33 E 60th St between Madison and Park Aves (212-644-8885). Subway: N, R, W to Lexington Ave--59th St; 4, 5, 6 to 59th St. Noon--midnight. Average main course (serves two): $40.
Anyone familiar with Mr. Chow—the trend-setting original in Beverly Hills, the 57th Street branch or any of the half-dozen versions that have popped up globally—will be confused by this new haute Chinese restaurant. The name Philippe refers to Philippe Chow, who worked as executive chef at Mr. Chow for 26 years but bears no relation to that establishment’s owner and namesake, Michael Chow. The new Mr. Chow adapted his playbook from the myriad Peter Luger defectors who, rather than watch their employers mint money, cloned the formula.
At Philippe, the focus is clearly on the scene above all else: The gorgeous environment is chock-full of beautiful people who come to dine on exorbitantly priced Chinese classics. The former RM duplex (Rick Moonen’s old place) has been bathed in white paint with splashes of black and red. It is often crowded and you may have to wait for a table even if you have reservations.
Chow has brought with him more than two dozen recipes he honed over a quarter century at Mr. Chow, and he convinced his noodle chef, Wai Ming Cheng, to come aboard too. The resulting menu is very straightforward: “Velvet chicken” comes with chopped vegetables and spicy sauce. “XO beef” comes with chopped vegetables and XO sauce (made of dried seafood, chilies, onion, garlic and oil). You get the idea. All of the dishes I tasted ranged from pretty good to oddly goopy. The chicken satay, for example, contains three skewers of day-glo orange meat covered in Philippe’s cream dipping-sauce, which tastes like some kind of unfortunate pairing of hollandaise and Cheez Whiz. The “drunken sea bass” was a mass of spongy fish slathered in what was billed as white wine sauce—but I detected no wine, just cloying sweetness. I found some mushrooms hiding under the fish too, an afterthought that did not help matters.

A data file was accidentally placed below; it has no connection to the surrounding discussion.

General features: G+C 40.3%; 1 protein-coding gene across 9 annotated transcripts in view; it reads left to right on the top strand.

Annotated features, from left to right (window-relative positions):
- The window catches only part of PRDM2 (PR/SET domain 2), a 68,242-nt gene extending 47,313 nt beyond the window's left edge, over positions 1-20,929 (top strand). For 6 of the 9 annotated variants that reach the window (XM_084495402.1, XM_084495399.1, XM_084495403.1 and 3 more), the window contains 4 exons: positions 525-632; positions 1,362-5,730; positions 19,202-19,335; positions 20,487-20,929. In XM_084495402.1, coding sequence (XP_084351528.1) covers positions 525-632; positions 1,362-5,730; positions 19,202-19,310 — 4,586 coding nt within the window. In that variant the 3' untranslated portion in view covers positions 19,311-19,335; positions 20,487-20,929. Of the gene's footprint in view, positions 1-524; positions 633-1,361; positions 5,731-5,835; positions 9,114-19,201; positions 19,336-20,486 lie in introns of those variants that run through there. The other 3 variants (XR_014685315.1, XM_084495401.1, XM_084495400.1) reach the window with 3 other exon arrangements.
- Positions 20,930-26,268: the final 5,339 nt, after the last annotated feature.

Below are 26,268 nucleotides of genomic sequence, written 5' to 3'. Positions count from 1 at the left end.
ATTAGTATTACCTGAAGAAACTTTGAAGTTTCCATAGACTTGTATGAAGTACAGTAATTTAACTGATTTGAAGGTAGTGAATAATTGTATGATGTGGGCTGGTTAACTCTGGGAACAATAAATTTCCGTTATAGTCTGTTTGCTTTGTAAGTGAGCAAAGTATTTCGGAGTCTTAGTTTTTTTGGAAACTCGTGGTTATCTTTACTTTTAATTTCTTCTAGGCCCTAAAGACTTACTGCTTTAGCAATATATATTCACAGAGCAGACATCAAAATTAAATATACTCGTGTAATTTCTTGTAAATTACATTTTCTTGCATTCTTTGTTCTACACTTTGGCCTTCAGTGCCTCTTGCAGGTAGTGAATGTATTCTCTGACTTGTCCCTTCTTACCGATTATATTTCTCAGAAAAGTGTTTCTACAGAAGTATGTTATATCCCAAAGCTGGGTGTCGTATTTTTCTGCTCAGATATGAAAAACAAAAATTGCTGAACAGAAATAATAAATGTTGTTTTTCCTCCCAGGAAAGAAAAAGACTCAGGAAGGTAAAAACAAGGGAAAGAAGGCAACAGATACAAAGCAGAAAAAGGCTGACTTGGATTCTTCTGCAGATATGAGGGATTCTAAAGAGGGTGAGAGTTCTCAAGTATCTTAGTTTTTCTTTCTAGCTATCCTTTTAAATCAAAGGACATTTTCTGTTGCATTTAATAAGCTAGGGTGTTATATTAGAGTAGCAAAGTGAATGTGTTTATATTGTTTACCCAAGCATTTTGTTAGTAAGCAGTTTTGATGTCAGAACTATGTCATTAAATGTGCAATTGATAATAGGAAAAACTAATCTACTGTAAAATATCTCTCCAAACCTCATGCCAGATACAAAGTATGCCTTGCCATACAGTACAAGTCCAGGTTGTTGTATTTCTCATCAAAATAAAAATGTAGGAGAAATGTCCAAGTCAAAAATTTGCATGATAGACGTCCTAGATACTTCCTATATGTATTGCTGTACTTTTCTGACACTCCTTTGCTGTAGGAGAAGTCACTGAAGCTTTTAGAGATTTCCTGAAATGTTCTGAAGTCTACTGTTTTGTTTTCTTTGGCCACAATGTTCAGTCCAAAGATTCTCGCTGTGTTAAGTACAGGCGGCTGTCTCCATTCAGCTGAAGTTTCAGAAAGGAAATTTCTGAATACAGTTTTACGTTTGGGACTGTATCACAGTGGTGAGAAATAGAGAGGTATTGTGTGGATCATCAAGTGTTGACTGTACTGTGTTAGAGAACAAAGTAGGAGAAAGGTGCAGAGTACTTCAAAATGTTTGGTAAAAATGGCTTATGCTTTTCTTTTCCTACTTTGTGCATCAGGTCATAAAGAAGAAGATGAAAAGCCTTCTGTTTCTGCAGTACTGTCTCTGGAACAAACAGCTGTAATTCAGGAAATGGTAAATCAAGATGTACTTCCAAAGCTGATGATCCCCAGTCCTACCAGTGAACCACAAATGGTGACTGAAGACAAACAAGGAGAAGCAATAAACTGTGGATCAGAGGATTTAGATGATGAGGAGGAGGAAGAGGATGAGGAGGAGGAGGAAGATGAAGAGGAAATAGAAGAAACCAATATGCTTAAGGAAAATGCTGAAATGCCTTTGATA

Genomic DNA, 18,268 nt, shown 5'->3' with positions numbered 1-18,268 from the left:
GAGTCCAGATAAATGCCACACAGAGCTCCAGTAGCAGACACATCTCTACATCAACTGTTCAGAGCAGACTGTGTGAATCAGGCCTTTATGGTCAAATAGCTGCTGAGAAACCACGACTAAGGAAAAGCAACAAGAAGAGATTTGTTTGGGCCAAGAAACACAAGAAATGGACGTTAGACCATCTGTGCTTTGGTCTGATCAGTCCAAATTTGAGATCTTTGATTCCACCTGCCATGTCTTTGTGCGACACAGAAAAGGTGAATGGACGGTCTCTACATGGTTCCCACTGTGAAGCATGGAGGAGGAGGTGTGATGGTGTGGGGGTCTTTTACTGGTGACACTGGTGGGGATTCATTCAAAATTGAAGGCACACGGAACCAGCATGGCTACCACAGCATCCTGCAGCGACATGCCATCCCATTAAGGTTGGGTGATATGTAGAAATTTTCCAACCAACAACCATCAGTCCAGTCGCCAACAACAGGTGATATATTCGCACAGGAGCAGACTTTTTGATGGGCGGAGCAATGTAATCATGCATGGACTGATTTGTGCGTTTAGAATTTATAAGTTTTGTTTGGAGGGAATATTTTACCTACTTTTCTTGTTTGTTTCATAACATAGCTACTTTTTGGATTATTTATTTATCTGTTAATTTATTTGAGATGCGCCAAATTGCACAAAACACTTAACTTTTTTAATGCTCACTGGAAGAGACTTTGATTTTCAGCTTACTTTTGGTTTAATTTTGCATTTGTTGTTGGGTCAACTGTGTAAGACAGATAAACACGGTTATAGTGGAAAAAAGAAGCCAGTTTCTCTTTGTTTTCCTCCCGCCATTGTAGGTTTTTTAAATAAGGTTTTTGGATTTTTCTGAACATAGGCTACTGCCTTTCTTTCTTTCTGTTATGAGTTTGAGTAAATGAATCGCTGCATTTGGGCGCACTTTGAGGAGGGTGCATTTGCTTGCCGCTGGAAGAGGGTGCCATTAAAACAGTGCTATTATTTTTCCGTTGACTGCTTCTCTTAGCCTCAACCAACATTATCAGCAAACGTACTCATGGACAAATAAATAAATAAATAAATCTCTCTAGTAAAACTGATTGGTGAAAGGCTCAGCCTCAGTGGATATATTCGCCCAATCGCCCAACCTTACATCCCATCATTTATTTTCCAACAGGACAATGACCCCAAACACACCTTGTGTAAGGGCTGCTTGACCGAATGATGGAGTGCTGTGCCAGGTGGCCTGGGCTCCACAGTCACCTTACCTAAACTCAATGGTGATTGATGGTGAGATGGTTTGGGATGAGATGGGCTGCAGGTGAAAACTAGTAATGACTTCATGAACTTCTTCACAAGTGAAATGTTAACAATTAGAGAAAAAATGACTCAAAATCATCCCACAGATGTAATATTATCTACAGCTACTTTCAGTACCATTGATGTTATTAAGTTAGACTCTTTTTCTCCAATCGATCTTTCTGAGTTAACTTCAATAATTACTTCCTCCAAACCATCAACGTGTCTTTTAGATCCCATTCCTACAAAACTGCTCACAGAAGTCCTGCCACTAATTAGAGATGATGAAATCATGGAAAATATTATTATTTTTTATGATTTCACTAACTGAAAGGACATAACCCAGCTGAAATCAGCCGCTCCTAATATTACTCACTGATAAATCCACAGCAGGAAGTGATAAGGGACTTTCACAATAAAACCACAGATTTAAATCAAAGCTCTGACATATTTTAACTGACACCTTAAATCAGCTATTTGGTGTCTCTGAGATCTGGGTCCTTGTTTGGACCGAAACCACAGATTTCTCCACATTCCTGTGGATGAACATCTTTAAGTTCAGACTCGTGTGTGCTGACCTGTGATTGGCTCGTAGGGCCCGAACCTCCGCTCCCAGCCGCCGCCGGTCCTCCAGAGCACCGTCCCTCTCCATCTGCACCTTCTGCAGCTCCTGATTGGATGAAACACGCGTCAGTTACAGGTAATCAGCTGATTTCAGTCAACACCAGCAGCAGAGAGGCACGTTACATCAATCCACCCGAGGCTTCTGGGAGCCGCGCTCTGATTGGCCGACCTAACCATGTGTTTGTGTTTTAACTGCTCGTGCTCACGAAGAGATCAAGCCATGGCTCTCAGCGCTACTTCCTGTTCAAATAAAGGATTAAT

Some dishes worked just fine: the salt-and-pepper prawns, the minced squab and vegetables wrapped in iceberg lettuce, and Mr. Cheng’s pillowy noodles slathered with a sugary pork-and-bean rag.
Pricing is another stomachache: All entres are prepared for two or three people, amounting to between $28 and $65 (half portions are available). A few high-end ingredients justify some of the cost. The regal house mignon is served like chateaubriand; akin to barbecue, the pieces with a burned, peppery exterior rise above the relatively bland unadorned ones.
But thrifty types are punished: Rather than order a proper $65 Peking duck, on one visit, I opted for the poor man’s $48 “crispy duck,” which had been singed into oblivion. The meat tasted as much like pork cracklings as fine fowl, though the homemade crpelike pancakes were OK; plum sauce and scallion helped.
Sadly, there’s virtually nothing exciting or original on the menu. Desserts lean on familiar French offerings like chocolate mousse cake and tarte Tatin—though one night my server couldn’t identify half of them. Frankly, there’s very little reason to drop a few hundred bucks on a meal here unless you have a particular fondness for the Lizzie Grubman crowd.